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Film review: As the weather gets colder, Orlando Brown Jr.’s strengths shine

The Chiefs left tackle had one of his best games of the season Saturday.

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NFL: Jacksonville Jaguars at Kansas City Chiefs Denny Medley-USA TODAY Sports

It’s no secret by now.

The early portion of the 2022 season was a struggle for Kansas City Chiefs left tackle Orlando Brown Jr. In some instances, the blocking on the edges from the tackles was something the team was clearly having to win in spite of.

While there are and will continue to be moments of imperfection, Brown especially appears to be trending in a positive direction.

Pro Football Focus’ grading can be questioned, most definitely, but these grades actually make sense on the surface. The pressures allowed have noticeably gone down, and — sans a holding penalty on Saturday — Brown was almost invisible against the Seahawks, in a very good way.

Film review

Five years into his NFL career, Brown’s greatest strengths and weaknesses are well established. He leans on his length and power to win matchups with his hands. His foot quickness makes him vulnerable against speedy pass rushers.

Having seen Brown in Kansas City for nearly a full two years now, another trend is beginning to take shape. Both in 2021 and now 2022, his quality of play seems to steadily improve as the season wears on. One could theorize this might have to do with physical conditioning, continuous repetition and muscle memory or a variety of other potential topics.

I would pose that the colder weather works in Brown's favor.

As temperatures dip at or below the freezing mark, history tells us a few things. For one, players slow down in general. Speed becomes less of an advantage in these conditions, and that’s a boost in favor of Brown. Furthermore, teams tend to run the ball at a higher rate when it's brutally cold as it was Saturday. Anytime that’s the case, defenders have to honor the potential of stopping the run more while slowing their efforts to rush the passer.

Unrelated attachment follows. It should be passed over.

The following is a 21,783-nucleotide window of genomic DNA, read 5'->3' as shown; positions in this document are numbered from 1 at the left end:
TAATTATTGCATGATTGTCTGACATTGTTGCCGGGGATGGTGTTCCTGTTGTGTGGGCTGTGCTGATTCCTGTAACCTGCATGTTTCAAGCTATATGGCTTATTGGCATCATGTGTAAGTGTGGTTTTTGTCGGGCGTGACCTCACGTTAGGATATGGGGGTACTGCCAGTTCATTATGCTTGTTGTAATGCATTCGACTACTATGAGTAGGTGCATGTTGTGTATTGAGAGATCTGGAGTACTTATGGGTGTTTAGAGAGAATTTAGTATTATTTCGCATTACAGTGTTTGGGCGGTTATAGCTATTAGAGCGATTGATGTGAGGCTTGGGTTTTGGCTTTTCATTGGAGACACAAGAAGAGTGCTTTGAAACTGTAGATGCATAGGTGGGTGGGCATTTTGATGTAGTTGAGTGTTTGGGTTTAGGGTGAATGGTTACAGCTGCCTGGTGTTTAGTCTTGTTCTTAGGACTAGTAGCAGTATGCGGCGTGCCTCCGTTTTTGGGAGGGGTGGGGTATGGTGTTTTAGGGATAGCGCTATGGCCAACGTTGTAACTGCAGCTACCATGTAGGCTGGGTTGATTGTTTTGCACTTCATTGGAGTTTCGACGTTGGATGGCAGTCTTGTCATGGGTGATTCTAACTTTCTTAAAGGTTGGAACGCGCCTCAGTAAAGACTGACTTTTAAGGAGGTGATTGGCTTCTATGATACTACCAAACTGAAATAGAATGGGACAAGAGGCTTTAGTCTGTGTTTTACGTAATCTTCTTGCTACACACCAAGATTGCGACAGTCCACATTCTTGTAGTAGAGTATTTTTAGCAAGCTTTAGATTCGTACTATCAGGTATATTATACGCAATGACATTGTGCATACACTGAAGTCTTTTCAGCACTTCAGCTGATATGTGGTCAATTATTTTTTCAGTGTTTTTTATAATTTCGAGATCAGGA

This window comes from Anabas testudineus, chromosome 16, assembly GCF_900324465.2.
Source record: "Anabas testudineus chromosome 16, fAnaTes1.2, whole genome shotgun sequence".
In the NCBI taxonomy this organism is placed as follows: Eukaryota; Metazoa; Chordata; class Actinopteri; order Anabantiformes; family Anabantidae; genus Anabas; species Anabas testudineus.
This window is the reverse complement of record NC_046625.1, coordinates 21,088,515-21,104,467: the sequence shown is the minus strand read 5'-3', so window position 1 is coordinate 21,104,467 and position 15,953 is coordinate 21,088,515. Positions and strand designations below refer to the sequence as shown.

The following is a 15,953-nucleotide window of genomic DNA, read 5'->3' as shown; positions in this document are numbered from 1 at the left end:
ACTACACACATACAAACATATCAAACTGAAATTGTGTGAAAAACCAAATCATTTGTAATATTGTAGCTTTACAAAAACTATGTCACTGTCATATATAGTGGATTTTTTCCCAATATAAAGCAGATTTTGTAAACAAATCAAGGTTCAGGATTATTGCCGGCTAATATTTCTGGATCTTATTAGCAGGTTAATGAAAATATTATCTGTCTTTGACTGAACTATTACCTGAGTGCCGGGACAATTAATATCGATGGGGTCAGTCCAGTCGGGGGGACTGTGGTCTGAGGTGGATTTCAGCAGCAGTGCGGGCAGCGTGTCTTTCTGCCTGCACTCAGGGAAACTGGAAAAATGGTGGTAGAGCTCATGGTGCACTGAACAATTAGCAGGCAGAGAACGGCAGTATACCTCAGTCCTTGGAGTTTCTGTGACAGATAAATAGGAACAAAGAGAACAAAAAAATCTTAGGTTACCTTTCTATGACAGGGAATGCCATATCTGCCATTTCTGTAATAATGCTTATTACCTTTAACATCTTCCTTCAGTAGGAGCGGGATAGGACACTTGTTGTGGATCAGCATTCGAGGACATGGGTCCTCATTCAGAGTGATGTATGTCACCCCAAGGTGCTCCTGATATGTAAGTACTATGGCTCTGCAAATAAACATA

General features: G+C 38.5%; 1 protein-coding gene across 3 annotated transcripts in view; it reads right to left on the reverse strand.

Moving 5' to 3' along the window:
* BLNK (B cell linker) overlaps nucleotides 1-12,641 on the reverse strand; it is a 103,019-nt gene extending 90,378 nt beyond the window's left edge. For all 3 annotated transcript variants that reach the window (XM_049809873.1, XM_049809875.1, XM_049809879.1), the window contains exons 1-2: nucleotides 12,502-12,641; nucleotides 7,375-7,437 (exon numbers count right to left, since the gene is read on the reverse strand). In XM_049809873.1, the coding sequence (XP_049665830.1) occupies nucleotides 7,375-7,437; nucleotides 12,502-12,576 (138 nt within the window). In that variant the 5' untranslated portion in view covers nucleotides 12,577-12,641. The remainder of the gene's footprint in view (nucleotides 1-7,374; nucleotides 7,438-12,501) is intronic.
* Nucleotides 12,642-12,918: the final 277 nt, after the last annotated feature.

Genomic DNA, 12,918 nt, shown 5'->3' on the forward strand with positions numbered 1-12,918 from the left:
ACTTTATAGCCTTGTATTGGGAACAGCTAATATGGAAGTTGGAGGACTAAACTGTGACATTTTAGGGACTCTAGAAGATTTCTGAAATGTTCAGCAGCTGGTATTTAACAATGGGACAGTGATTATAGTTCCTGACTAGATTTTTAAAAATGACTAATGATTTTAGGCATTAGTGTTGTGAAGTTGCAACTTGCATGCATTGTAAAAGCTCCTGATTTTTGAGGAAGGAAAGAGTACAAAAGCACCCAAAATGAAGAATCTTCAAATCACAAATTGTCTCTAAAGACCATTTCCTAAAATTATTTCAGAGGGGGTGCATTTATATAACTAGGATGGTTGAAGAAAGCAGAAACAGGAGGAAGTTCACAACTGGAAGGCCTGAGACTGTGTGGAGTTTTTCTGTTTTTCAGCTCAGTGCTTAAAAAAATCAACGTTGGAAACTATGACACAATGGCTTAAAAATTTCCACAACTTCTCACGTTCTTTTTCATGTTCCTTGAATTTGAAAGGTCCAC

At Arrowhead Saturday — where Brown can also time his pass-set footwork with quarterback Patrick Mahomes’ verbal cadence so consistently — he was able to win so many different kinds of pass-blocking reps in a variety of ways.

Sometimes, it showed itself with Brown leveraging his mental processing ability:

Other times, it was the patented length that enabled Brown to shut down a pass-rush attempt very early into the play. During the game against Seattle’s three or four different pass rushers they threw at Brown, he made it hard for those players to get a feel for how he would try to block them each time.

There was a good steady mix of timing with not only feet but also his hand placement.

Below, we see arguably the most impressive play from Brown’s game this past weekend. The Seahawks defender tries to expose Brown’s weakness with jab steps that would ideally throw Brown into a panic, leaving him with marginal balance and body positioning.

Brown didn’t oblige. Rather, he appeared to be in control, playing the game on his terms. When Brown made the opponent attempt to fight through his body instead of giving them easier outlets to just run by, he’s a very hard lineman to beat.

Ultimately, Brown is a critical cog in this Kansas City offensive efficiency machine.

When he’s at his best, the unit has a greater chance to put up high yardage and point totals against anybody. It positions Mahomes to be his best self and continue mounting plays together worthy of winning the NFL MVP award — which Mahomes should secure a month from now.

When the playoffs begin, fans can count on players like Mahomes and tight end Travis Kelce to be at their very best. They can even trust the coaching staff to put together the very best game plans possible for any given opponent. These are things we have witnessed for four years now under Mahomes and head coach Andy Reid.

What will take things to the highest level, and perhaps enable the Chiefs to get all the way through a loaded AFC conference, is if players like Brown and the rest of his fellow offensive linemen peers continue to be at their best.

The bottom line

There’s going to be another long, nuanced conversation about whether or not the Chiefs should re-sign Brown here a couple of months. He is the team’s most controversial to-be free agent at a critical position.

Whether you’re someone who believes Brown should get a long-term extension — be franchise tagged for another season, or simply be allowed to leave in free agency and subsequently replaced — the fact is it’s in the best interest of this 2022 Chiefs team for Brown to continue playing better and better.

As for Brown himself, this next month-plus is the opportunity of a lifetime: another crack at securing life-changing money as he attempts to be a key contributor to another Kansas City Super Bowl run.

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